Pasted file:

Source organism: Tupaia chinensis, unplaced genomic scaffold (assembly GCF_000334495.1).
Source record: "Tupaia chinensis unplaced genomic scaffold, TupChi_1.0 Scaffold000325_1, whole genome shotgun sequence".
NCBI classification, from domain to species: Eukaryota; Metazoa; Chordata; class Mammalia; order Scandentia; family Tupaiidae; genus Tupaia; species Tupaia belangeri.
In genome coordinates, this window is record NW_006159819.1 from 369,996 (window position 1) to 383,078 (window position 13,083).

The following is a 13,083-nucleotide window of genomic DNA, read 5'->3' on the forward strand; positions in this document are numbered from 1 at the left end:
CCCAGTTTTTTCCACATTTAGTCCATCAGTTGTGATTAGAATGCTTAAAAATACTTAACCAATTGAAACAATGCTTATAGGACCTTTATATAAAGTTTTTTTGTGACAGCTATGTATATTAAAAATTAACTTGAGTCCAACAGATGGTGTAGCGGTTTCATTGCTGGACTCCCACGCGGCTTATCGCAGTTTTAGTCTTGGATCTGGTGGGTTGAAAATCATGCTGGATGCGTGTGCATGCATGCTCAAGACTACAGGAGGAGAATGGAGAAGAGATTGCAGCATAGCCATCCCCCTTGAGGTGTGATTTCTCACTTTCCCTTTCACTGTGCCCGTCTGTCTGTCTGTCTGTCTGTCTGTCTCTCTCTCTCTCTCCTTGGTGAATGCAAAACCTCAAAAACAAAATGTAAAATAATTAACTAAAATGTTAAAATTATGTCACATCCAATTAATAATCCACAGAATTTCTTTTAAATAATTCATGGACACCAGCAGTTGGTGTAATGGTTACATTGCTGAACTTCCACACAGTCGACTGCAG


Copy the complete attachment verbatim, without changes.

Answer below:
Source organism: Tupaia chinensis, unplaced genomic scaffold (assembly GCF_000334495.1).
Source record: "Tupaia chinensis unplaced genomic scaffold, TupChi_1.0 Scaffold000325_1, whole genome shotgun sequence".
NCBI classification, from domain to species: Eukaryota; Metazoa; Chordata; class Mammalia; order Scandentia; family Tupaiidae; genus Tupaia; species Tupaia belangeri.
In genome coordinates, this window is record NW_006159819.1 from 369,996 (window position 1) to 383,078 (window position 13,083).

The following is a 13,083-nucleotide window of genomic DNA, read 5'->3' on the forward strand; positions in this document are numbered from 1 at the left end:
CCCAGTTTTTTCCACATTTAGTCCATCAGTTGTGATTAGAATGCTTAAAAATACTTAACCAATTGAAACAATGCTTATAGGACCTTTATATAAAGTTTTTTTGTGACAGCTATGTATATTAAAAATTAACTTGAGTCCAACAGATGGTGTAGCGGTTTCATTGCTGGACTCCCACGCGGCTTATCGCAGTTTTAGTCTTGGATCTGGTGGGTTGAAAATCATGCTGGATGCGTGTGCATGCATGCTCAAGACTACAGGAGGAGAATGGAGAAGAGATTGCAGCATAGCCATCCCCCTTGAGGTGTGATTTCTCACTTTCCCTTTCACTGTGCCCGTCTGTCTGTCTGTCTGTCTGTCTGTCTCTCTCTCTCTCTCCTTGGTGAATGCAAAACCTCAAAAACAAAATGTAAAATAATTAACTAAAATGTTAAAATTATGTCACATCCAATTAATAATCCACAGAATTTCTTTTAAATAATTCATGGACACCAGCAGTTGGTGTAATGGTTACATTGCTGAACTTCCACACAGTCGACTGCAG